Oh yes, we are equal.
Barbi Boardman Chhay
1

Dear Barbi,

The problem is not Magic Mike’s existence. The problem is that you can find copies of it at Wal-Mart, but they do not sell any DVD whose cover features a group of shirtless women, even if their nipples are covered by babies. “You can lactate, you disgusting females,” our culture tells us, “but you damn well better be ashamed of it! Nursing videos shall show no titty!” You know quite well the same rule pertains on Facebook. Non-nutritive chests — those of persons assigned male at birth, or of women showing their mastectomy scars (they failed to “save the tatas” but saved the actual woman, thankfully) — are okay. Lactation? Like hell!

The problem is a culture that clutches its pearls when women wear pink, floppy hats that don’t much look like actual pussies (note the lack of that dirty, shameful pubic hair in the design, or the clitoris, which is just Not Discussed because “all” it does is create female orgasm), but does not care that it just elected a man who brags about committing sexual assault. He did this on a hot mike, knowing his words were being recorded. It’s not “pussy” that’s the real problem in the phrase “grab them by the pussy.” It’s “grab.”

I don’t know. Maybe my perspective is skewed by having been married to a man who blew up and got all Trumpy when I stopped sleeping with him, being afraid of his behavior when he was drunk, which was basically 24/7 at that time. He told me threateningly that I had best get to my therapist (this, from a man who had hitherto been Tom Cruise on the subject of my seeing mental health professionals; when Paxil gave me a temporary lack of sex drive, he whined that it wasn’t fair to him) and “fix this.” I didn’t fix it fast enough, and when I lay, too drugged on Percocet to legally consent because my dominant arm was broken, in my own bed, he waltzed in and raped me to show that I was not equal, did not have the right to not have sex. And we just elected that.

When women objectified Aya Thorne of the band Albannach while he was a touring musician, they shoved money in his kilt belt. When men objectify women, they grab them without consent, kiss them without consent, and more, using that little factoid people who oppose letting women fight as equals in combat love to point out: men, on average, are taller and have greater upper body strength, making a man yelling at a woman pose a much more credible threat than a woman yelling at a man (assuming each target is trying to walk down the same street safely). Given a choice, I would take the money, quite frankly. But I wasn’t given that choice.

Of course women read sexy books. Women have sex drives. (Or I do. It’s entirely possible I’m the only one, of course.) Although I am no fan of the Outlander series, I will note that Frank Randall, Claire’s 20th-century husband, marks himself as a Good Man early in the first book by performing cunnilingus. By, literally, facing pussy. Not running from it, not freaking out at which words are used to describe it — getting his face right up in it. Actually, that’s not the worst sign of a Good Man in a series in which sex, consensual or otherwise, happens about every three pages. Or in real life. Frank Randall’s love for pussy doesn’t mean he just grabs it, like his rapey ancestor who, unfortunately, has to survive for Frank to be born — ah, the exigencies of time travel, amirite? Frank Randall loves pussy in a genuine way. He cares about his wife’s sexual pleasure, and when she returns to the 20th century, he is understandably very confused by what she tells him, but does not harm her. When the horrific Twilight series came out (of course you know that 50 Shades was originally Twilight fanfiction — it is the same abusive relationship in both series, just with the serial numbers filed off in the one where the protagonists actually have sex), people lined up behind Edward or Jacob in “teams.” Begging the pardon of Mr. Sam Heughan, I will be over here on Team Frank Randall, He Who Feared No Pussy.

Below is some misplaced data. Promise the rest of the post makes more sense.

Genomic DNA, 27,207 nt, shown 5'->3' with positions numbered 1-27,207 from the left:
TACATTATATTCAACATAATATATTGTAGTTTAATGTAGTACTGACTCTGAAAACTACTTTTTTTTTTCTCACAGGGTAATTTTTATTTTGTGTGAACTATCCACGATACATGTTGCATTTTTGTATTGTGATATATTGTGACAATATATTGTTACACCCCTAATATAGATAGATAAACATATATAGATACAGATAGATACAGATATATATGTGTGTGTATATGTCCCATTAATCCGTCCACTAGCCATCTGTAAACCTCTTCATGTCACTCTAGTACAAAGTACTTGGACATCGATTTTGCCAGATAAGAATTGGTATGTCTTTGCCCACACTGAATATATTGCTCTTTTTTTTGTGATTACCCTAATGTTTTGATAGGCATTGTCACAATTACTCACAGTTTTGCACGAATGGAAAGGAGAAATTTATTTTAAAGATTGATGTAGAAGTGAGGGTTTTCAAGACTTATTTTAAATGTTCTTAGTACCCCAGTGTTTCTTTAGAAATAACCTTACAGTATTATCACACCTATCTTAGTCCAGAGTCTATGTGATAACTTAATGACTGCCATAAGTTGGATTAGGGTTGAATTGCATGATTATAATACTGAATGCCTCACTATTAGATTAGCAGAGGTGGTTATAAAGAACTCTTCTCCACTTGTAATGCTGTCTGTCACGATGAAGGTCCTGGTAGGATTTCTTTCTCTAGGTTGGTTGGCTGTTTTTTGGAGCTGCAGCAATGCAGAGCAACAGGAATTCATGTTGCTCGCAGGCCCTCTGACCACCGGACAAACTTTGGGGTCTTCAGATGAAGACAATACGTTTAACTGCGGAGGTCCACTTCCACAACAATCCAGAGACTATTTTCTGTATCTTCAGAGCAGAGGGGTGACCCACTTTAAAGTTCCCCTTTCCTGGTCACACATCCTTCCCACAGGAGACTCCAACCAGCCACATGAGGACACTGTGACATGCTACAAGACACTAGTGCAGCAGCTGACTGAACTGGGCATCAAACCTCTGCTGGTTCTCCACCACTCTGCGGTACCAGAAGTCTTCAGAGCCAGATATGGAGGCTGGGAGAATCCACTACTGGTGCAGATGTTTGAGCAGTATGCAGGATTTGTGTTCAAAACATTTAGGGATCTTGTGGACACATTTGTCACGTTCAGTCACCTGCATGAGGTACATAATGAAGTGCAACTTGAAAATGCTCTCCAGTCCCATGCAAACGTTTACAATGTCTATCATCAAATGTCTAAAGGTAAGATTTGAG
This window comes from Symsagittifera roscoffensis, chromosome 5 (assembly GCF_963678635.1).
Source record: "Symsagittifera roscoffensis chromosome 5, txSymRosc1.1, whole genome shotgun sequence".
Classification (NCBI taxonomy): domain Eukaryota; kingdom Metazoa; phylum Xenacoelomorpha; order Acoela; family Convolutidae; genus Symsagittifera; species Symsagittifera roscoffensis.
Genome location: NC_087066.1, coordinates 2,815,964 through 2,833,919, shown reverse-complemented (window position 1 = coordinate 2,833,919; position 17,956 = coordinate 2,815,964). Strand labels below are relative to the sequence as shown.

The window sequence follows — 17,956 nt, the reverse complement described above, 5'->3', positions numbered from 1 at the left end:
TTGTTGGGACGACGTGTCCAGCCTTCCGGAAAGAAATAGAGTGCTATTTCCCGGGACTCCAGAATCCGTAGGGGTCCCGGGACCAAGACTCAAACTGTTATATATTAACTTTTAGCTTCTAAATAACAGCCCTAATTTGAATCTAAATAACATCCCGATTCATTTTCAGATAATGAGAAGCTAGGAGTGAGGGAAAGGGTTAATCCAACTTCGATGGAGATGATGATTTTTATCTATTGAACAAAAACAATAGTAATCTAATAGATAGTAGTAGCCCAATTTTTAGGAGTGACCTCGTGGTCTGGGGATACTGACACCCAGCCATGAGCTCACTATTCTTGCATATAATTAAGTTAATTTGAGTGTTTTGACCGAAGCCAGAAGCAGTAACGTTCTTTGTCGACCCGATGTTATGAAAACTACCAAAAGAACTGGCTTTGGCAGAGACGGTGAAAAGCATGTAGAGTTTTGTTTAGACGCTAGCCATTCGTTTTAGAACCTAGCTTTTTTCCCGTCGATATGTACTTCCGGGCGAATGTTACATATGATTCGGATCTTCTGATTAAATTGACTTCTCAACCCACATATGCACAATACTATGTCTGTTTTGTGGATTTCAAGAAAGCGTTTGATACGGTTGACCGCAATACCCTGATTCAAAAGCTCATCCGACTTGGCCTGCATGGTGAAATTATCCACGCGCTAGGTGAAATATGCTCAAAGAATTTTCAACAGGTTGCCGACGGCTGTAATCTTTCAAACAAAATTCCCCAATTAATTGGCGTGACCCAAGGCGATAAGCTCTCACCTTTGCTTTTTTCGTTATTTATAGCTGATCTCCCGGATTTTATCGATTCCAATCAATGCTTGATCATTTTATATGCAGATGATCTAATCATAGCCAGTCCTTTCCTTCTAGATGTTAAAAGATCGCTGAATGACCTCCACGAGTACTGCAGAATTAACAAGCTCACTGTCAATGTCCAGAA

However, here in Current Year, it is still men’s sex drives that control culture, whether through fashion or fear. Shaming women for discussing, or even dressing up as, parts of their own bodies is still the norm. That is the point. In bragging about how star power allows a man ease of sexual assault, that man inadvertently opened up the larger discussion we need to have — that “consent culture” is still seen as something made up by Damn Libruls and “hairy-legged feminists” (notice that, in the much-derided pantsuits Secretary Clinton wore while campaigning, one does not have to spend further money on pantyhose or leg razors, and access to the pussy within is somewhat more difficult for an invader). The idea of obtaining enthusiastic consent from any partner of any, or neither, gender (nonbinary folk exist, and they have sex too) is laughed at. People mock the idea by asking if they are expected to obtain a signed waiver before every shag, as if they are incapable of producing an “Oh God, yes please!” response.

The problem with “grab them by the pussy,” and I will say this until I am blue in the pussy, is not “pussy.” It is “grab.” We have elected a proud sexual assaulter. That given, a few floppy winter hats (and I live where real winter lives, so I might see about obtaining such a hat myself) are hardly going to lower the public discourse. Nothing can sink it much lower. We might as well have the discussion now about how pussy belongs to the women, and some men (trans men are born with vaginas) and other gender-nonconforming people, on whose bodies pussies appear.

As always,

Gwyn

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